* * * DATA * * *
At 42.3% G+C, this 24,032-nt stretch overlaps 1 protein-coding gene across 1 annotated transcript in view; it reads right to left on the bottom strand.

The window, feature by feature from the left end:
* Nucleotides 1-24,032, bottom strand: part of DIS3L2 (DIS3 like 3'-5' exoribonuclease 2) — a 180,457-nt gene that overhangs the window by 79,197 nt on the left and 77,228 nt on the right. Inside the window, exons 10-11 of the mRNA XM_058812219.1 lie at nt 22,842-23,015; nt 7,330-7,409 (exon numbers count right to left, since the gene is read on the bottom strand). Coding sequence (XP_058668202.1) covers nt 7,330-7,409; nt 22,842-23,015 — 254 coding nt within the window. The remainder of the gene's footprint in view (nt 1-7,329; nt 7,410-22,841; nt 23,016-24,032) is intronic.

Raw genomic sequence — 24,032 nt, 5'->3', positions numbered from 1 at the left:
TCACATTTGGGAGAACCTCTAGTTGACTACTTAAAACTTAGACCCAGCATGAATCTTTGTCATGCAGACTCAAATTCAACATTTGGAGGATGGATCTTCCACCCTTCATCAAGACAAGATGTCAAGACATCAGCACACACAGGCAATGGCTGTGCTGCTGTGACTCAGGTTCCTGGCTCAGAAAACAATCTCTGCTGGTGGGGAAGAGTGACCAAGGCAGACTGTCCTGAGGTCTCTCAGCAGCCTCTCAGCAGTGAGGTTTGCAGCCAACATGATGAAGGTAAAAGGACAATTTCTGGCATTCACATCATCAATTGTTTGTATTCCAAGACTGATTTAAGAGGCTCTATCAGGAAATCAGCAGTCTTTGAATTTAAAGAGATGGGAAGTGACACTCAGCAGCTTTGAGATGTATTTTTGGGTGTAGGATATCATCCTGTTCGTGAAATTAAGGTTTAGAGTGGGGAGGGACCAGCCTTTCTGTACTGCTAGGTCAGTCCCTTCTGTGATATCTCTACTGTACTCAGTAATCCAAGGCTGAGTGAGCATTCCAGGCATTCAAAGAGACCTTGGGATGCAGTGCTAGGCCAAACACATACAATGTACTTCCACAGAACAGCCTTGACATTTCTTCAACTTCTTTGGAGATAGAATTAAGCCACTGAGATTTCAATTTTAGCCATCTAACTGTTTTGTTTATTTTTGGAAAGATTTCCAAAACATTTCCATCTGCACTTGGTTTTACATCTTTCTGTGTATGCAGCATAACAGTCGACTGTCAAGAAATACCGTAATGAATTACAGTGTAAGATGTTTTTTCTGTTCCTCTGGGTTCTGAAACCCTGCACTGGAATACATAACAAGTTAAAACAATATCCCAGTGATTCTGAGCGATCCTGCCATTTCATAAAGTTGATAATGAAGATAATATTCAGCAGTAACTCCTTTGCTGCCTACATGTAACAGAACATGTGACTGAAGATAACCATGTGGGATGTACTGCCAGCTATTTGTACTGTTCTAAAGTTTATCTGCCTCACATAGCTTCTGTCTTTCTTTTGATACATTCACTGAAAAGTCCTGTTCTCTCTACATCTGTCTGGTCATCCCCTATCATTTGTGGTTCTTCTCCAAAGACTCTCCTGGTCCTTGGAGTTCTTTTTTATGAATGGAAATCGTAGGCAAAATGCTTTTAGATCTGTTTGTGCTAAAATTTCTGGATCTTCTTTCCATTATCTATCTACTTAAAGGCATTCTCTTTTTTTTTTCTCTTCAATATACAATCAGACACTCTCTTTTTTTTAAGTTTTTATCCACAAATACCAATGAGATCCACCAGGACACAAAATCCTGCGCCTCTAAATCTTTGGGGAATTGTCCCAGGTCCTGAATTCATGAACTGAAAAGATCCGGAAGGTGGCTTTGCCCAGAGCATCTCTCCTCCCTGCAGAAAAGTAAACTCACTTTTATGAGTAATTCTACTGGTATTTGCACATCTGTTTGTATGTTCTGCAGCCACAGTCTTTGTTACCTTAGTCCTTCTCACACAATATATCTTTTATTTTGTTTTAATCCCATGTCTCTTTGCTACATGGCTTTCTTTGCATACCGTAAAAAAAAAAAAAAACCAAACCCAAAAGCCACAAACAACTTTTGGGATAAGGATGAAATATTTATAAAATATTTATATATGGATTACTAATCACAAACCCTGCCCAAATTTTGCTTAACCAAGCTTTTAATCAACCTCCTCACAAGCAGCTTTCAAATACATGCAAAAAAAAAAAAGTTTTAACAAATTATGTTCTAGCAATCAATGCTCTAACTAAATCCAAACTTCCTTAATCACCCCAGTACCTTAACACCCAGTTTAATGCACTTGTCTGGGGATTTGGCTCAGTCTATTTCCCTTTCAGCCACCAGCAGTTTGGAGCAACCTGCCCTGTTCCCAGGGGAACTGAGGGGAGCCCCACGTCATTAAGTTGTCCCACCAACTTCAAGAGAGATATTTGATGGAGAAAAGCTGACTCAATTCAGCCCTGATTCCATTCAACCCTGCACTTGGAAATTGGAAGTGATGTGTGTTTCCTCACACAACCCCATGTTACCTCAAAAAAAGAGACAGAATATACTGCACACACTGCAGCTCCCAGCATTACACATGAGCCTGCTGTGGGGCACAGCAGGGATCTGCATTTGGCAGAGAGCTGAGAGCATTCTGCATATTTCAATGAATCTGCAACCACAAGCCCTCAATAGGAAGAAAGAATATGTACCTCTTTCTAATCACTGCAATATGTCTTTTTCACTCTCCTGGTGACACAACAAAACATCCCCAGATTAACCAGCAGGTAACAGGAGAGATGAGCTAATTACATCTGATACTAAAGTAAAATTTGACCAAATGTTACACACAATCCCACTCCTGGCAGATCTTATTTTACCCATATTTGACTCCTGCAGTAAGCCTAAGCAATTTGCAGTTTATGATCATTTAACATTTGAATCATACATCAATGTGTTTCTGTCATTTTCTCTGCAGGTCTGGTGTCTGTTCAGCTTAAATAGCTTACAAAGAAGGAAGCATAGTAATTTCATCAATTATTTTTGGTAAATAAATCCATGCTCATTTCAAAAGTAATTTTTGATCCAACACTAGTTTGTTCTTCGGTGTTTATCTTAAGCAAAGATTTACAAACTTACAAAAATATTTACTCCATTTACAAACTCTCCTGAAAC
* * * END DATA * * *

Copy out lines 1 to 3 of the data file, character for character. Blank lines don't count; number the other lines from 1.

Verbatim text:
At 42.3% G+C, this 24,032-nt stretch overlaps 1 protein-coding gene across 1 annotated transcript in view; it reads right to left on the bottom strand.

The window, feature by feature from the left end:
* Nucleotides 1-24,032, bottom strand: part of DIS3L2 (DIS3 like 3'-5' exoribonuclease 2) — a 180,457-nt gene that overhangs the window by 79,197 nt on the left and 77,228 nt on the right. Inside the window, exons 10-11 of the mRNA XM_058812219.1 lie at nt 22,842-23,015; nt 7,330-7,409 (exon numbers count right to left, since the gene is read on the bottom strand). Coding sequence (XP_058668202.1) covers nt 7,330-7,409; nt 22,842-23,015 — 254 coding nt within the window. The remainder of the gene's footprint in view (nt 1-7,329; nt 7,410-22,841; nt 23,016-24,032) is intronic.